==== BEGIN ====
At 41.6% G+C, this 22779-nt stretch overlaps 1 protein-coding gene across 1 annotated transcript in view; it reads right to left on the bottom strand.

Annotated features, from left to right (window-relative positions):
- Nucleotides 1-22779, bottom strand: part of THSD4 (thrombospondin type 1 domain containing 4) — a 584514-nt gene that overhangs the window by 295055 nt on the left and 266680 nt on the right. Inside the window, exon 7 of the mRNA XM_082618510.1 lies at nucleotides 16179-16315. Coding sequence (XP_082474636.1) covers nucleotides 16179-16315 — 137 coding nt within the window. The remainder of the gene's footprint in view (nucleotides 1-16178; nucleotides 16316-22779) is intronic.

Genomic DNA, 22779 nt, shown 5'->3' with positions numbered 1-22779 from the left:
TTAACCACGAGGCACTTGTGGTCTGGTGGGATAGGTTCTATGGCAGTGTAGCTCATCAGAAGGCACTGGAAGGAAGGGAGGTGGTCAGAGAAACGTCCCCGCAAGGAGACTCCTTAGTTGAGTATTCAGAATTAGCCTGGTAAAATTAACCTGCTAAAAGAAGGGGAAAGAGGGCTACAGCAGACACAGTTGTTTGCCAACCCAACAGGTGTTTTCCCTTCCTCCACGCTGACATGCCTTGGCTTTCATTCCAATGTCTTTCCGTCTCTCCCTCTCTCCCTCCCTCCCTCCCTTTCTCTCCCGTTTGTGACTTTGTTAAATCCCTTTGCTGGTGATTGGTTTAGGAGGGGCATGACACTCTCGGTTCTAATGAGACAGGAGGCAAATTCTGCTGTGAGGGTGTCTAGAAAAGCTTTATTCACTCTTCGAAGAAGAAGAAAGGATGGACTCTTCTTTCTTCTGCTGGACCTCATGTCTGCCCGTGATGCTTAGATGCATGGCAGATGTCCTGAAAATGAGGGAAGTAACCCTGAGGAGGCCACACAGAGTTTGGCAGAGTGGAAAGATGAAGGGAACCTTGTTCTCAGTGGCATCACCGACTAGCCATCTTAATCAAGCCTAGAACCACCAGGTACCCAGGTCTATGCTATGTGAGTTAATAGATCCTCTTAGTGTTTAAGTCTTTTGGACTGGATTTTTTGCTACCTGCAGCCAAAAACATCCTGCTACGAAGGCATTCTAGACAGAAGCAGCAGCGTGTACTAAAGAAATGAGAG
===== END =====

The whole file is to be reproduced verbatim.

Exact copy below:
At 41.6% G+C, this 22779-nt stretch overlaps 1 protein-coding gene across 1 annotated transcript in view; it reads right to left on the bottom strand.

Annotated features, from left to right (window-relative positions):
- Nucleotides 1-22779, bottom strand: part of THSD4 (thrombospondin type 1 domain containing 4) — a 584514-nt gene that overhangs the window by 295055 nt on the left and 266680 nt on the right. Inside the window, exon 7 of the mRNA XM_082618510.1 lies at nucleotides 16179-16315. Coding sequence (XP_082474636.1) covers nucleotides 16179-16315 — 137 coding nt within the window. The remainder of the gene's footprint in view (nucleotides 1-16178; nucleotides 16316-22779) is intronic.

Genomic DNA, 22779 nt, shown 5'->3' with positions numbered 1-22779 from the left:
TTAACCACGAGGCACTTGTGGTCTGGTGGGATAGGTTCTATGGCAGTGTAGCTCATCAGAAGGCACTGGAAGGAAGGGAGGTGGTCAGAGAAACGTCCCCGCAAGGAGACTCCTTAGTTGAGTATTCAGAATTAGCCTGGTAAAATTAACCTGCTAAAAGAAGGGGAAAGAGGGCTACAGCAGACACAGTTGTTTGCCAACCCAACAGGTGTTTTCCCTTCCTCCACGCTGACATGCCTTGGCTTTCATTCCAATGTCTTTCCGTCTCTCCCTCTCTCCCTCCCTCCCTCCCTTTCTCTCCCGTTTGTGACTTTGTTAAATCCCTTTGCTGGTGATTGGTTTAGGAGGGGCATGACACTCTCGGTTCTAATGAGACAGGAGGCAAATTCTGCTGTGAGGGTGTCTAGAAAAGCTTTATTCACTCTTCGAAGAAGAAGAAAGGATGGACTCTTCTTTCTTCTGCTGGACCTCATGTCTGCCCGTGATGCTTAGATGCATGGCAGATGTCCTGAAAATGAGGGAAGTAACCCTGAGGAGGCCACACAGAGTTTGGCAGAGTGGAAAGATGAAGGGAACCTTGTTCTCAGTGGCATCACCGACTAGCCATCTTAATCAAGCCTAGAACCACCAGGTACCCAGGTCTATGCTATGTGAGTTAATAGATCCTCTTAGTGTTTAAGTCTTTTGGACTGGATTTTTTGCTACCTGCAGCCAAAAACATCCTGCTACGAAGGCATTCTAGACAGAAGCAGCAGCGTGTACTAAAGAAATGAGAG